365 Reasons to Love Comics #295

Yet another astute reader has shared some sequential art with me for use in this column as a means to discuss one of his favorite comic formats. Check it out! (Learn Italian: Archivio.)


295. Fumetti/Fotonovelas/Photocomics

The above is written and drawn by The Mutt. Click to enlarge.

In Italy, all comics are called fumetti, but here in America it's come to mean photocomics in particular. The Mutt's let you in on the general history of the form-- and now, here I am to talk about its implications into the future.

Most fumetti you see in the States these days is on the web, and out of that, a lot of it is usually done with action figures, like the aforementioned Twisted Toyfare Theater. But let's not discount some excellent work like A Softer World, which I've discussed before. Hell, I've seen some photocomic work done everywhere, even in little magazines used as teaching aids in high school Spanish classes. Then again, the form is popular in Spain and Latin America...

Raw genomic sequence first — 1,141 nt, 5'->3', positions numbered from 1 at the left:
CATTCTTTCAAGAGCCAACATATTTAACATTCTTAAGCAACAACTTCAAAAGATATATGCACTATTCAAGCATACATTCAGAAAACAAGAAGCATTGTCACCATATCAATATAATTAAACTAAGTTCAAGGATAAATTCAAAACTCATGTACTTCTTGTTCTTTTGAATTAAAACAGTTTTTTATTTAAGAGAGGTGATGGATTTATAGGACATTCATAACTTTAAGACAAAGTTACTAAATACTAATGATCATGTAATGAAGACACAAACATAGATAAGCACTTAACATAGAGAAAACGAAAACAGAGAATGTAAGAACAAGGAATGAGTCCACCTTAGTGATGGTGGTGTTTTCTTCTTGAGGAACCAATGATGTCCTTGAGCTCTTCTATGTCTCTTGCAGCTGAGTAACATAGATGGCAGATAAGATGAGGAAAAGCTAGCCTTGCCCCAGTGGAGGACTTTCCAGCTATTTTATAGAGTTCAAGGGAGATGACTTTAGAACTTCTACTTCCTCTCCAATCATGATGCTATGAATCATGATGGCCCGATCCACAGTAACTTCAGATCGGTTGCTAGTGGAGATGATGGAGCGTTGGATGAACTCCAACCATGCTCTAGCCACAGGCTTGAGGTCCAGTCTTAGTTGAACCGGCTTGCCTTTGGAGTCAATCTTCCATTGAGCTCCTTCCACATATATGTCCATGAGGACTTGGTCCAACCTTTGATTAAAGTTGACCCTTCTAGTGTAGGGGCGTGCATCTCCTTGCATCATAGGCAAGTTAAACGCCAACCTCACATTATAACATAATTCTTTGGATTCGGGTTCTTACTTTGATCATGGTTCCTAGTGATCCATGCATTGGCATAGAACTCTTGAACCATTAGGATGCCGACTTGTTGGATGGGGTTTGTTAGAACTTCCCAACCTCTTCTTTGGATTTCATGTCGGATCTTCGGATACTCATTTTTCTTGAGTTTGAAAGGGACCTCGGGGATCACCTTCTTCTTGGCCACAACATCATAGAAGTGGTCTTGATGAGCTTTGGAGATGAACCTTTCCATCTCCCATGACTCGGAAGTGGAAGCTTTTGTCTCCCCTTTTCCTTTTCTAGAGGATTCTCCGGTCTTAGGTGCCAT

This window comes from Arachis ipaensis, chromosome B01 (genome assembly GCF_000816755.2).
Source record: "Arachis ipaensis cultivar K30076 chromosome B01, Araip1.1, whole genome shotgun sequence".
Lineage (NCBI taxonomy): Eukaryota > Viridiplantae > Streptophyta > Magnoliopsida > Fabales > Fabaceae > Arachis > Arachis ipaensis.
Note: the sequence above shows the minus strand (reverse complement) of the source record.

Fumetti's been used in some other great work, like Alan Moore and J.H. Williams' Promethea series, but it hasn't caught on with American print publishers, for some reason. Marvel was going to publish a photocomic series in Mark Millar's 1984, but plans have since changed-- it's now going to be drawn by Tommy Lee Edwards. It's a shame-- not because Edwards won't do a fantastic job, because I know he will (he's one of the best artists currently in comics), but because the form of photocomics could use more exposure. There's loads of potential waiting to be tapped.

I'd love to do a photocomic, myself. It'd be a worthwhile experiment. Heck, I know a few photo people, so that dream may come true one day. Until then, I'll be sitting around waiting for the American comics populace to come to terms with the form and start using the damn thing. A lot of times, the work comes off as stiff or amateurish-- but, as always, a good and creative artist can turn the form into something spectacular. Many artists use photo reference all the time-- heck, some of them just trace 'em-- so why not remove a few steps and cut straight to the source?

How about you? What have you read of the fumetti form? Any recommendations?

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